On this day: first Boeing 737 achieves maiden flight


With 10,575 aircraft delivered, the Boeing 737 family was until recently the most popular airplane ever. It all started on April 9, 1967, when the Boeing 737-100 took off for the first time.

In the 1960s, Boeing began to study the design of a short and medium-haul twin-jet aircraft to complete the larger Boeing 707 and 727 airliners. Its main competitors would be the BAC-111 and the DC-9.

The design started in May 1964, with the objective to build an aircraft capable of transporting 60 passengers over a distance of 1,200 kilometers. In February 1965, Lufthansa (LHAB) (LHA) ordered 22 of the upcoming airliner but asked for the capacity to be increased to 100 passengers. Boeing agreed to Lufthansa’s (LHAB) (LHA) request and by the time the first prototype rolled out of the factory, in December 1966, the aircraft had gone bigger.

The aircraft shared 60% of common parts with the Boeing 727, and was powered by the same engine, the Pratt & Whitney JT8D, with the difference that the two engines were placed under the wings and not by the tail. The empennage, a classic fin, replaced the T-tail of the Boeing 727.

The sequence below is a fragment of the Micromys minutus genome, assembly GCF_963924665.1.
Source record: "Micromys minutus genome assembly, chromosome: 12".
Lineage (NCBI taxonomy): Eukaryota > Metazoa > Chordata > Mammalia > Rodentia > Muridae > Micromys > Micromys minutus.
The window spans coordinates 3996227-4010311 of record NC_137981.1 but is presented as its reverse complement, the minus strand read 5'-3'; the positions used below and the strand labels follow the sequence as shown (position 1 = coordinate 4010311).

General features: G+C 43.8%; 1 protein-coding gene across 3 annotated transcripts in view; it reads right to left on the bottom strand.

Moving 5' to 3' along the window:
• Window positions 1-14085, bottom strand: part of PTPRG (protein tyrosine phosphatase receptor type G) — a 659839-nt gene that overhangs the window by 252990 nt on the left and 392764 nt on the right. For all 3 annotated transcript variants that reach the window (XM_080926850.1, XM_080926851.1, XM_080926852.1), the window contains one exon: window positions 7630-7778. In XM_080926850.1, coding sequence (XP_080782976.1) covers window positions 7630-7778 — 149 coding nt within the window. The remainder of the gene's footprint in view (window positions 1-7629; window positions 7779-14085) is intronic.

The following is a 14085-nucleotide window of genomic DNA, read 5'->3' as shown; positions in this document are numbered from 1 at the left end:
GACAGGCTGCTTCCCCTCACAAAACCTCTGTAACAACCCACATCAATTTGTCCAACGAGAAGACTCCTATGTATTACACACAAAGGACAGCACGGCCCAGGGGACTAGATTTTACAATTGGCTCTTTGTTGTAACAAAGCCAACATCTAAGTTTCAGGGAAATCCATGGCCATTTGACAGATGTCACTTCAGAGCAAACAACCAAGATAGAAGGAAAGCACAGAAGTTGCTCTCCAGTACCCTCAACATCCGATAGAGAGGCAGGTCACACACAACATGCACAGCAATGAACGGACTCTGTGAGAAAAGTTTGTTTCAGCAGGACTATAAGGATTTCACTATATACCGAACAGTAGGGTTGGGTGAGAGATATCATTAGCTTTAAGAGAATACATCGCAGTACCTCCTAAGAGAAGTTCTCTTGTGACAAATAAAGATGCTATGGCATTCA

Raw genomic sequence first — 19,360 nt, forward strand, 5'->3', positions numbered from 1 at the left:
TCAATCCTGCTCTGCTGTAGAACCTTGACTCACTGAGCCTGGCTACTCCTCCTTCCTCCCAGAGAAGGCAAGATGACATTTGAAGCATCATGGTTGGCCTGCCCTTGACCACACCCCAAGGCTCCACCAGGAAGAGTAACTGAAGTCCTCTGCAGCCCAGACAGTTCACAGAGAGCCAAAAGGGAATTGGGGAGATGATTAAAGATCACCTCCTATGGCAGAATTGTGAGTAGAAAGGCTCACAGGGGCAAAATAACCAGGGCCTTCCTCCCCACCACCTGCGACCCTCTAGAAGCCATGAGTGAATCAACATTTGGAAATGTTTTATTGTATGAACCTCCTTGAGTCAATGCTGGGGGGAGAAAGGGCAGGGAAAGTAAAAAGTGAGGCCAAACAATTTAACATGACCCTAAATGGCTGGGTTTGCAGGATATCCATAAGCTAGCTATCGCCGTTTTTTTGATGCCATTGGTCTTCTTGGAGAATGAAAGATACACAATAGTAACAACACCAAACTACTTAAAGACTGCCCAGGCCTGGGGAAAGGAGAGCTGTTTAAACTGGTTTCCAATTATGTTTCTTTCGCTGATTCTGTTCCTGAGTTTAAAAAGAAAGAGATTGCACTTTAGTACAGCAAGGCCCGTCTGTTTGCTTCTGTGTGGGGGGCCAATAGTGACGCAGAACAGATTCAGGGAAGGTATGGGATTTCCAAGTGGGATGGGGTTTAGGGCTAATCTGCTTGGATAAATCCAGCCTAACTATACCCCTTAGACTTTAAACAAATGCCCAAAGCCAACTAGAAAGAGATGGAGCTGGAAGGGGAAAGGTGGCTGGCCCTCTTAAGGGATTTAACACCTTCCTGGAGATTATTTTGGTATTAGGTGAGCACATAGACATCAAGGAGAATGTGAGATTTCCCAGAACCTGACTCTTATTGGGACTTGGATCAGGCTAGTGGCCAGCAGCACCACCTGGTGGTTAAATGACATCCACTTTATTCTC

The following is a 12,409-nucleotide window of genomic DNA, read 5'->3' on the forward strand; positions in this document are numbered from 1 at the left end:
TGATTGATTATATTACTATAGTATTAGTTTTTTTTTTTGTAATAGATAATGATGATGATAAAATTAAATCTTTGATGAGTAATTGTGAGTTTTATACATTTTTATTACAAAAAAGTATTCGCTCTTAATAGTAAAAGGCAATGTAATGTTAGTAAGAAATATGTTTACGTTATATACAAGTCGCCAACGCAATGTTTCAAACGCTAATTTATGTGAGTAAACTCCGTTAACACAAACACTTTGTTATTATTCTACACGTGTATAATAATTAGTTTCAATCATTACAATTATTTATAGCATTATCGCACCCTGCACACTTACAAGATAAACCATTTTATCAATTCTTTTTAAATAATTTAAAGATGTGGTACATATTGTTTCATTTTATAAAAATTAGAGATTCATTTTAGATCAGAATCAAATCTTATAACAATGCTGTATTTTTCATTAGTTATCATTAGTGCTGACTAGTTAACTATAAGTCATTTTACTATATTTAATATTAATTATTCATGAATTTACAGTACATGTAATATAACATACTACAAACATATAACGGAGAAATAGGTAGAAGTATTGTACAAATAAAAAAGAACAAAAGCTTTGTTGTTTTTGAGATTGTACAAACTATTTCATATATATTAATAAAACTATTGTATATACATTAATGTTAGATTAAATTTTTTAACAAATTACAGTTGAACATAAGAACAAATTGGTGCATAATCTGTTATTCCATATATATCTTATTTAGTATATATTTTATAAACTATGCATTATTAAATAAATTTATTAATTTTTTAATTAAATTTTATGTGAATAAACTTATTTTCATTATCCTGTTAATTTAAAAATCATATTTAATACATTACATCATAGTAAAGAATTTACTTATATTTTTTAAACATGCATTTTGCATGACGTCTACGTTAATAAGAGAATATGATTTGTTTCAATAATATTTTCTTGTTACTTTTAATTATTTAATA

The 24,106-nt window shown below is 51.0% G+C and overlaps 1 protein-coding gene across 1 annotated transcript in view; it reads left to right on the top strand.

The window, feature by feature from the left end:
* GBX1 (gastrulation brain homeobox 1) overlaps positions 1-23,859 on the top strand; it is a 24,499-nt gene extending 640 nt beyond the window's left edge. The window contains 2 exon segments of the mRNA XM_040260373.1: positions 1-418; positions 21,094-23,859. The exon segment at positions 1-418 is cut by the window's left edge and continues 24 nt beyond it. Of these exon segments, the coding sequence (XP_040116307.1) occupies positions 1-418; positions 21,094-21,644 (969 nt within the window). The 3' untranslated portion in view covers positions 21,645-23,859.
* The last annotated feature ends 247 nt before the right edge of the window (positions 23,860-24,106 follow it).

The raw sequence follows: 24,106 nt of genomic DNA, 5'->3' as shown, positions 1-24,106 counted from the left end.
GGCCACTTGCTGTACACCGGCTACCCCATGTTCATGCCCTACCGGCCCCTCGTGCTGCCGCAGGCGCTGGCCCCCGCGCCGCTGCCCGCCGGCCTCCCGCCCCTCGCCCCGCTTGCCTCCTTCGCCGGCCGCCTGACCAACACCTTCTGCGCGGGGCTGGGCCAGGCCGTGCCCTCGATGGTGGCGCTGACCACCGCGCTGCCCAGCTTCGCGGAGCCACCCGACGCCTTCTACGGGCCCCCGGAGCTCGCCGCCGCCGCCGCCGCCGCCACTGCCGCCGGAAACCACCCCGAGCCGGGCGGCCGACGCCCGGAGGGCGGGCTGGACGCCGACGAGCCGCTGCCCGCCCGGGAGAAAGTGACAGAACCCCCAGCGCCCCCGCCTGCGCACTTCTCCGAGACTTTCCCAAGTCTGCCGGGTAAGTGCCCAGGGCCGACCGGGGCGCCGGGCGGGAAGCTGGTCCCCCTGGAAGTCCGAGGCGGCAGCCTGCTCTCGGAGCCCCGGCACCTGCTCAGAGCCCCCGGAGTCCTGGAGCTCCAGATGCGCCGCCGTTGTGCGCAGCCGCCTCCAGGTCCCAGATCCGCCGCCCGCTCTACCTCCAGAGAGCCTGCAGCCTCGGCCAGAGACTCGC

On April 9, 1967, the Boeing 737-100 registered N-73700 took off for its maiden flight at the King County International Airport (BFI), then known as Boeing Field, near Seattle. The flight lasted two and a half hours, before the aircraft landed at Paine Field (PAE), in Everett.  In total, 6 prototypes of the Boeing 737-100 participated in the testing campaign. The first prototype would then be used by NASA for 30 years.

The 737-100 was certified by the U.S. Federal Aviation Administration in December of the same year after more than 1,300 hours of flight testing.

The launch customer, the German airline Lufthansa (LHAB) (LHA) , began commercial service on February 10, 1968, marking the beginning of a long family of aircraft. The -100 version saw only 30 planes being built. The longer version, the -200, was much preferred by airlines, with 1,114 aircraft delivered.

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